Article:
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The Torah Deals with Gossip #631

06/12/2020 06:06:00 PM


Rabbi Irwin Huberman

The Torah Deals with Gossip


In 1967, the Brothers Gibb (Bee Gees) recorded what would become their fourth most popular song of all time. The chorus begins with the refrain, “It’s only words, and words are all I have…”

The sentiment conveys that no matter what exists in our hearts — good or bad — the way we express ourselves affects our relationships with the rest of the world. Our words are the engines that drive the quality of our interactions.

A congregant challenged me many years ago, “How can this be so? Often, I have thoughts that I am not comfortable with but I don't express them in words or action. Does that clear me in the eyes of God?”

A rabbi I once studied with responded in part by saying that within the course of a day, millions of thoughts and snippets pass through our minds — some noble, others not — but the way we act upon — or refrain from acting upon them — determines the course of our lives.

These days, we live with an overabundance of words. Sometimes words mean little. But the Talmud teaches, “Words are like arrows.” You never truly know where each will land. The more loose arrows, the more potential for injury.

Judaism takes the misuse of words extremely seriously. And in this week’s Torah portion, we witness perhaps the most blatant, and most quoted, example of biblical gossip.

From earlier pages of the Torah, it becomes clear that the marriage between Moses and Tziporah is not going well. They are seldom in the same place at the same time. 

In the Book of Exodus, Jethro, Moses’ father-in-law, expresses concern over Moses’ long hours and reluctance to delegate his responsibilities. I can imagine Jethro telling his son-in-law, “Go home to your family.”

In the Book of Genesis, biblical couples routinely interact. Not so with Moses and Tziporah. So, perhaps it is no surprise that as Chapter 12 of the Book of Numbers opens, the Torah tells us the news that Moses has married a woman from the Kingdom of Cush in northern Africa.

Moses’ siblings, Miriam and Aaron, are not pleased. Let’s examine the actual Biblical words, as we gauge their reaction.

“Miriam and Aaron spoke against Moses because of the Cushite woman he had married. He married a Cushite woman!!” (Exodus 12:1)

How do you read these words? Read them out loud the way you think Miriam and Aaron did.

Rashi, our great commentator, quotes the Talmudic sage, Rabbi Nathan, indicating that the reason for Miriam’s shock is that Miriam and Tziporah were close. Our tradition recounts an incident where Tziporah suggests to Miriam that she and Moses are separated.

Perhaps, Miriam and Aaron were generally observing, “He married a Cushite woman.”

However, God not only hears the content our words, but also listens to our hearts — often punctuated by tone.

Perhaps Miriam and Aaron were expressing their initial shock over the fact she was different. She likely did not dress the same or speak the same, or perhaps even worship the same. And coming from northern African, most likely, she did not look the same.

And God takes note of this. Immediately, Miriam, is afflicted with a skin disease and is quarantined from the camp for seven days. Aaron is punished in other ways.

For in all likelihood, it was not “only words,” which outraged God, but rather their tone.

Now, try saying the words, “He married a Cushite woman!!” including, as many bibles do, two exclamation marks!!

And perhaps now we get God’s point.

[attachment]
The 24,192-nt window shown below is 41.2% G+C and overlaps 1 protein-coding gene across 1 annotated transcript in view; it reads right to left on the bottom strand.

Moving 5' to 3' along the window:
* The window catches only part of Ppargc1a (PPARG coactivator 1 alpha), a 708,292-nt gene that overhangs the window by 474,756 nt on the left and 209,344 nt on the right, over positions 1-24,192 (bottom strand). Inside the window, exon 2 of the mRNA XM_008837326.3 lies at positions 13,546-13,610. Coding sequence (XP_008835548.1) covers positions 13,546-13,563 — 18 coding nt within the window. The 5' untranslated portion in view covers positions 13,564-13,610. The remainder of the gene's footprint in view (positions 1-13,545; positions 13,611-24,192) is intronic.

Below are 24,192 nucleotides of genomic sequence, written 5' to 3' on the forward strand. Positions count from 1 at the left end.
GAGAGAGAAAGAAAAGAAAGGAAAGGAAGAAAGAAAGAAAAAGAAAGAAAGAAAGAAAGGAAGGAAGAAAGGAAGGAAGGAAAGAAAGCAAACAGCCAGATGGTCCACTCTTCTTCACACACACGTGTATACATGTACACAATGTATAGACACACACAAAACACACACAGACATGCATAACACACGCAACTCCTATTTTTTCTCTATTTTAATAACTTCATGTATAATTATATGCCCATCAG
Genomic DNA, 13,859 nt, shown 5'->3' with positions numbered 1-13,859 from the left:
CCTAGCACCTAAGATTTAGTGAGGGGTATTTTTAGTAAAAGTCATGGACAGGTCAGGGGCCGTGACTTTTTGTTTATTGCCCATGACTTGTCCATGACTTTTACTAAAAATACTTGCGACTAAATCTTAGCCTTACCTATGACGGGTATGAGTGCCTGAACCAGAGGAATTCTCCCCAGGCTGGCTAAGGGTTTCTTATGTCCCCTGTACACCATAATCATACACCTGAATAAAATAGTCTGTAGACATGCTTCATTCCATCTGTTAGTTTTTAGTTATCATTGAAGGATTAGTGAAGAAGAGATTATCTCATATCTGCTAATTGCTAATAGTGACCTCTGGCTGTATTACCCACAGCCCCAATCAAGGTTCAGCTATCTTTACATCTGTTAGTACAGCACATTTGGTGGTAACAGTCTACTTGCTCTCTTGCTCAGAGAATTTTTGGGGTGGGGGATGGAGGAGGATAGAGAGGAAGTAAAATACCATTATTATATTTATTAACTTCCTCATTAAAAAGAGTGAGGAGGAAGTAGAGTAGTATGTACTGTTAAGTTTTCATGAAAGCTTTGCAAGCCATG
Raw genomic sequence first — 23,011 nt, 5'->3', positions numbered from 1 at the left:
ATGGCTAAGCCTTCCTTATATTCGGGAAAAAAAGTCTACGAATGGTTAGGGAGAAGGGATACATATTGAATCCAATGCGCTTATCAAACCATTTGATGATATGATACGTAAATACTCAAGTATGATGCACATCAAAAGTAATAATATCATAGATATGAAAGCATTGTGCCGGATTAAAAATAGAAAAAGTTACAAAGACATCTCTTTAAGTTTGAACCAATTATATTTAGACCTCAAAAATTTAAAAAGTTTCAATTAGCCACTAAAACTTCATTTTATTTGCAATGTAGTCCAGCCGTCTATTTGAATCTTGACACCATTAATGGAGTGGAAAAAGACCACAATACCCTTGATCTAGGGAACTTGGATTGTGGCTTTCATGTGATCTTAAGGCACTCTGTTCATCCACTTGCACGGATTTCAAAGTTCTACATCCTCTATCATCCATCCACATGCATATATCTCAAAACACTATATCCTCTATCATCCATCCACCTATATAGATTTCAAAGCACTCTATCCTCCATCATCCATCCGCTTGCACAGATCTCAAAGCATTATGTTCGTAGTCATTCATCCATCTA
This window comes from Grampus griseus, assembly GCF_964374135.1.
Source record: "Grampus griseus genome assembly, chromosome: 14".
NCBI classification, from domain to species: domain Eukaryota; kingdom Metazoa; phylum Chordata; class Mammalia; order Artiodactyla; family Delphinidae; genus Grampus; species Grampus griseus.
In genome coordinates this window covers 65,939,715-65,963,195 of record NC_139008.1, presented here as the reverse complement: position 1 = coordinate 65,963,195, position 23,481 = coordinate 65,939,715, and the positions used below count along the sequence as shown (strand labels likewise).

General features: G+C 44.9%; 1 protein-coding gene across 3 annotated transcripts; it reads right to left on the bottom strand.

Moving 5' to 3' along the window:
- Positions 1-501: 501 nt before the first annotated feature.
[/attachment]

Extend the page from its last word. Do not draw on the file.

Our tradition tells us that lashon hara — loosely translated as “gossip” — is one of worst sins a person can commit. Often rabbis are asked, “But isn’t it okay if the item is true?”

Our tradition says, “No.”

How often have we observed the media, or those in our immediate circle, stumbling over each other to be first to communicate a juicy piece of truth to others? Information is power.

The Talmud reminds us that when we gossip, three persons are gravely injured: the victim, the speaker and the person who hears it.

All the more reason to be careful these days — not only about the words exiting our mouths, but also during this era of texts and tweets, those words projected by our thumbs. 

And what is the antidote to lashon hara?

Our Sages tell us that lashon hatov — good language — can overpower negative inclinations. Measure for measure, good negates bad.

Many of us have been paying extra attention these days to words. Is it just me, or have you also noticed that it takes a lot more breath and propulsion to gossip about someone, than it does to gently compliment them?

During the pandemic, when we wear masks, we are — to some extent — insulating ourselves from others. But more importantly, we are also protecting others from us — in particular, the microscopic droplets we propel into the world.

Let us also be mindful of what else comes out of our mouths, as we consider the content of our words. For they reflect what is truly in our spirit. It’s the same for lashon hara

Miriam and Aaron used speech to hurt, and it literally lodged itself under their skin.

As we begin to reboot and re-engage with our friends, families, colleagues at work and in our community, let us be inspired by the case of Miriam and Aaron — and be more watchful of what exits our mouths. Are we using words to build or to destroy?

Miriam and Aaron experienced pain and regret this week for their words, but like all of us, they learned from their mistakes.

Luckily, we have them to inspire us. Indeed, during these times of re-emergence, can we rededicate ourselves — just a little bit more — to choose lashon hatov over lashon hara?

The Torah reminds us this week about the potential for good or bad within our words.

Indeed, let them always be kind.

Shabbat Shalom, v’kol tuv,

Rabbi Irwin Huberman 


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